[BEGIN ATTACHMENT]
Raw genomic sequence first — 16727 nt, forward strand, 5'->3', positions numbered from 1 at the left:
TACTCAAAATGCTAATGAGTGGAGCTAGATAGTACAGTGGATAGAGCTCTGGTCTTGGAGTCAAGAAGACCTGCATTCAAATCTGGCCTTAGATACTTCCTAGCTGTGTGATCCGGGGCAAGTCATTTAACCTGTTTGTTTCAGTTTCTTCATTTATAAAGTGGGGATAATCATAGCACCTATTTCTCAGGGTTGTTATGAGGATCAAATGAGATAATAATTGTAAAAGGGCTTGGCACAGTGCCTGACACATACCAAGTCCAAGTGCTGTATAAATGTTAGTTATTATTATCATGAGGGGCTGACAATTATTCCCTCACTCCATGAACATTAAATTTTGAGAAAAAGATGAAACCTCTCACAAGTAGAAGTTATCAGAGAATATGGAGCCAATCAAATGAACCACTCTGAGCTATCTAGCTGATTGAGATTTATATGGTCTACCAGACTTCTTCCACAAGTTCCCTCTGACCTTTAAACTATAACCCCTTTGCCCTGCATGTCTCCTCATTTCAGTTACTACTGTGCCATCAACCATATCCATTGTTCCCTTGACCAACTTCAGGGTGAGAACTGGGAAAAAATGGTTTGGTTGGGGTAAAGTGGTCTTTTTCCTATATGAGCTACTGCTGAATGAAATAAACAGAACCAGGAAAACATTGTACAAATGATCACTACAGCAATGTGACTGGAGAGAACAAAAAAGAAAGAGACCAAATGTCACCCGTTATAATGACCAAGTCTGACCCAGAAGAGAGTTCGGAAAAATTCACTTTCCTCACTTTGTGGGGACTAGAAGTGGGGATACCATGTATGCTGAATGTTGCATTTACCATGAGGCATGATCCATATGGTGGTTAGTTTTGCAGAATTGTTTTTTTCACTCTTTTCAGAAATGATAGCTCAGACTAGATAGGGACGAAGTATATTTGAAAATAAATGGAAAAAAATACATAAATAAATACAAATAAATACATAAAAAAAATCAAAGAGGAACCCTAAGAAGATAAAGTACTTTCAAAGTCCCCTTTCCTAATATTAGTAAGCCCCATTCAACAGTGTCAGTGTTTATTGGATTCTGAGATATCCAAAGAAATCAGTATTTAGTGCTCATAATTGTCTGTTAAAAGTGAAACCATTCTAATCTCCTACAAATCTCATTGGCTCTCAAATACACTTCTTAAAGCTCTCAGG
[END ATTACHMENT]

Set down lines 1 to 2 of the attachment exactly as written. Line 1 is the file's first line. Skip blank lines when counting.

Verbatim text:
Raw genomic sequence first — 16727 nt, forward strand, 5'->3', positions numbered from 1 at the left:
TACTCAAAATGCTAATGAGTGGAGCTAGATAGTACAGTGGATAGAGCTCTGGTCTTGGAGTCAAGAAGACCTGCATTCAAATCTGGCCTTAGATACTTCCTAGCTGTGTGATCCGGGGCAAGTCATTTAACCTGTTTGTTTCAGTTTCTTCATTTATAAAGTGGGGATAATCATAGCACCTATTTCTCAGGGTTGTTATGAGGATCAAATGAGATAATAATTGTAAAAGGGCTTGGCACAGTGCCTGACACATACCAAGTCCAAGTGCTGTATAAATGTTAGTTATTATTATCATGAGGGGCTGACAATTATTCCCTCACTCCATGAACATTAAATTTTGAGAAAAAGATGAAACCTCTCACAAGTAGAAGTTATCAGAGAATATGGAGCCAATCAAATGAACCACTCTGAGCTATCTAGCTGATTGAGATTTATATGGTCTACCAGACTTCTTCCACAAGTTCCCTCTGACCTTTAAACTATAACCCCTTTGCCCTGCATGTCTCCTCATTTCAGTTACTACTGTGCCATCAACCATATCCATTGTTCCCTTGACCAACTTCAGGGTGAGAACTGGGAAAAAATGGTTTGGTTGGGGTAAAGTGGTCTTTTTCCTATATGAGCTACTGCTGAATGAAATAAACAGAACCAGGAAAACATTGTACAAATGATCACTACAGCAATGTGACTGGAGAGAACAAAAAAGAAAGAGACCAAATGTCACCCGTTATAATGACCAAGTCTGACCCAGAAGAGAGTTCGGAAAAATTCACTTTCCTCACTTTGTGGGGACTAGAAGTGGGGATACCATGTATGCTGAATGTTGCATTTACCATGAGGCATGATCCATATGGTGGTTAGTTTTGCAGAATTGTTTTTTTCACTCTTTTCAGAAATGATAGCTCAGACTAGATAGGGACGAAGTATATTTGAAAATAAATGGAAAAAAATACATAAATAAATACAAATAAATACATAAAAAAAATCAAAGAGGAACCCTAAGAAGATAAAGTACTTTCAAAGTCCCCTTTCCTAATATTAGTAAGCCCCATTCAACAGTGTCAGTGTTTATTGGATTCTGAGATATCCAAAGAAATCAGTATTTAGTGCTCATAATTGTCTGTTAAAAGTGAAACCATTCTAATCTCCTACAAATCTCATTGGCTCTCAAATACACTTCTTAAAGCTCTCAGG